Molten Metal Flow

Molten Metal Flow

Sunday, 1 July 2012

Hwyl Nofio - Dusk - DARK

"There comes a time when silence is betrayal"
(Martin Luther King)

Scotch Cattle was the name taken by a secret brotherhood of coal miners in South Wales. Dressed in cow skins, wearing elaborate headgear comprised of the severed head of a black bull, the gang would raid at night, visiting and terrorising the home of a local miner known to be working during a strike or liaising with an employer against the local mining community. Sometimes as many as 300 men would gather high on the mountain. With torches ablaze they would arrive at a house announcing their presence by screaming and shouting, blowing horns and rattling chains. They would break-open the house door, smash windows, destroy all furniture and burn any fabric items in a bonfire. If the homeowner were to resist he would be beaten severely, regularly breaking their bones so as prevent them returning to work. Several members of these bands were possibly idealists, but others were local thugs merely looking for a chance to loot property from the groups' targets—or even, in some cases, from bystanders. The brotherhood flourished during the 1820s and 1830s, the last confirmable reference to a Scotch Cattle raid dates from 1850. However, in 1926, the Scotch Cattle were revived by pickets in the great strike who dressed themselves as Scotch Cattle, evoking the memory of the terroristic enforcement of solidarity that the Cattle had carried out in the past. The origins of the name Scotch Cattle are unclear – one theory is the name derives from the idea a local mine owner kept a herd of Scottish Black Cattle. The stealing and skinning of the animal could be seen as a provocative act, an act of defiance, solidarity against the appalling working and living conditions subjected on the men and their families by the rich landowner.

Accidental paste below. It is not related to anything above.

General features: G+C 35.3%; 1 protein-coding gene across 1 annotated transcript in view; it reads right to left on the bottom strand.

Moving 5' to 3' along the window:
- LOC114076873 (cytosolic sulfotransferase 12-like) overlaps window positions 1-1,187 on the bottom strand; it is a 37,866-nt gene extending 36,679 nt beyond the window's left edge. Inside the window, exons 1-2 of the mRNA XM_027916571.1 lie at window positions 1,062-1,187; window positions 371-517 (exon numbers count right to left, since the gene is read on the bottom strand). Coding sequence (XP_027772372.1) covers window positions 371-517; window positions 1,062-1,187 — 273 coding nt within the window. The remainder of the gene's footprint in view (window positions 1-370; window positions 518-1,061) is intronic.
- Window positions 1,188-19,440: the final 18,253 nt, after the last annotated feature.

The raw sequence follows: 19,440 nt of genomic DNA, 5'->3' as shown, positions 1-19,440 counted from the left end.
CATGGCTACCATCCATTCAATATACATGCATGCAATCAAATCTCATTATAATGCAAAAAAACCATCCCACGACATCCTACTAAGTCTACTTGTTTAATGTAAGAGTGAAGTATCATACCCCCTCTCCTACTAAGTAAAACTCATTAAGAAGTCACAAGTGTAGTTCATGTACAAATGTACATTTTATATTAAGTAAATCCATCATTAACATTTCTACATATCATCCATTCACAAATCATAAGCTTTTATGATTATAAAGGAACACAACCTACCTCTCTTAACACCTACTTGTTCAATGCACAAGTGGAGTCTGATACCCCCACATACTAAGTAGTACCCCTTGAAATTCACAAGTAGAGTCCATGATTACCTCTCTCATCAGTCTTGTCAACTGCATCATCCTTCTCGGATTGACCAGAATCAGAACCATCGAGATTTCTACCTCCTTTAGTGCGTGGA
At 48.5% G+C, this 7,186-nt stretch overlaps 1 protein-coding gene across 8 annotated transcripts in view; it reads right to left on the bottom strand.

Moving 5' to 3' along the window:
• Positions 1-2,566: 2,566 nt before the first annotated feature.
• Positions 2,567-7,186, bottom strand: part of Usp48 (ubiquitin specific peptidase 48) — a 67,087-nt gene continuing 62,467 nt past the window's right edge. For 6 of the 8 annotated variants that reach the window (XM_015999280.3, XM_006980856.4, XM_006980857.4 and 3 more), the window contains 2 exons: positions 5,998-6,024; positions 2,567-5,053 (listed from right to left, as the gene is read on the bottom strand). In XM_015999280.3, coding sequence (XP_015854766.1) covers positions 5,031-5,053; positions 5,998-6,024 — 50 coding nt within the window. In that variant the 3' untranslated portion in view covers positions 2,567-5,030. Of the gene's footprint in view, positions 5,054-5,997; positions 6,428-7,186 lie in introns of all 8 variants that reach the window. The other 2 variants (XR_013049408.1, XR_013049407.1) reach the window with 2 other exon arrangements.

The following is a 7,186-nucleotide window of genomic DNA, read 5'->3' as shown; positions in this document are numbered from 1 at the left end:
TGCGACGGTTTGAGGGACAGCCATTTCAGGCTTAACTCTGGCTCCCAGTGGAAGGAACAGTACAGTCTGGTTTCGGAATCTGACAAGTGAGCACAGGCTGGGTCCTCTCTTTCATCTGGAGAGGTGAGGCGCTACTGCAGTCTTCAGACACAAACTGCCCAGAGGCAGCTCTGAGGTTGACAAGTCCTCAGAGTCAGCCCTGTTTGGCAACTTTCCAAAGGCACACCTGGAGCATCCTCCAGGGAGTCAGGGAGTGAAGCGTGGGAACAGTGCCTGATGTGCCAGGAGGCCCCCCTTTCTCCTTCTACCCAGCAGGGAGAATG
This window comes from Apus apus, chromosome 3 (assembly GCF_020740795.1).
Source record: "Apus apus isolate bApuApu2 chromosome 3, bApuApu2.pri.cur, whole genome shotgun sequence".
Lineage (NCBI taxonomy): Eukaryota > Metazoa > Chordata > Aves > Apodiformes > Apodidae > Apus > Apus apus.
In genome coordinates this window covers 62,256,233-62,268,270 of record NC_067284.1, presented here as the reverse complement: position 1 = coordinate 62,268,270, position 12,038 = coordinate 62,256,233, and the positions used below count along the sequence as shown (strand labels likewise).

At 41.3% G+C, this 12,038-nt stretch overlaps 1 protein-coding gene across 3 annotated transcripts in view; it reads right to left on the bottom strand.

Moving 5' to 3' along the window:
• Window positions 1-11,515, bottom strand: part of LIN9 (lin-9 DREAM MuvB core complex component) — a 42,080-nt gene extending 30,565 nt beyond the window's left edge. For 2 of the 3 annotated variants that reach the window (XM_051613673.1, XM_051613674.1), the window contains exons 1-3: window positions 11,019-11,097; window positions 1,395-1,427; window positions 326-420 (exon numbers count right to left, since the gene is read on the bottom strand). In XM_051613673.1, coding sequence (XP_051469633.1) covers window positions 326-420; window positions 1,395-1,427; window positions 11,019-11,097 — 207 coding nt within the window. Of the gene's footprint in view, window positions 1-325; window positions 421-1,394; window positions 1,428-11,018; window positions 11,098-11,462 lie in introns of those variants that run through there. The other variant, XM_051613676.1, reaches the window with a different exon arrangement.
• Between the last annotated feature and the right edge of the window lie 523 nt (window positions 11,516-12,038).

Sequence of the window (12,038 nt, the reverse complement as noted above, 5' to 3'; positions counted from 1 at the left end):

Hwyl Nofio - Gone - DARK


I recall as a boy visiting my grandfather’s house in New Inn, Pontypool and being enchanted by a painting prominently displayed above the fireplace. The image was of a racing pigeon, handwritten on the canvass were the words 'QUARRY QUEEN’, 1st Ripon, Pontypool Club, 1954. Bred and Raced by Mr J Hughes. The image has resonated throughout the years and today remains in my possession – treasured, a constant reminder, exhibited prominently on my living room wall. So what makes this painting so important to me personally? Well he was my Grandfather and I cannot ignore the sentiment involved, but hidden in the paint of this picture is a message that remains to this day.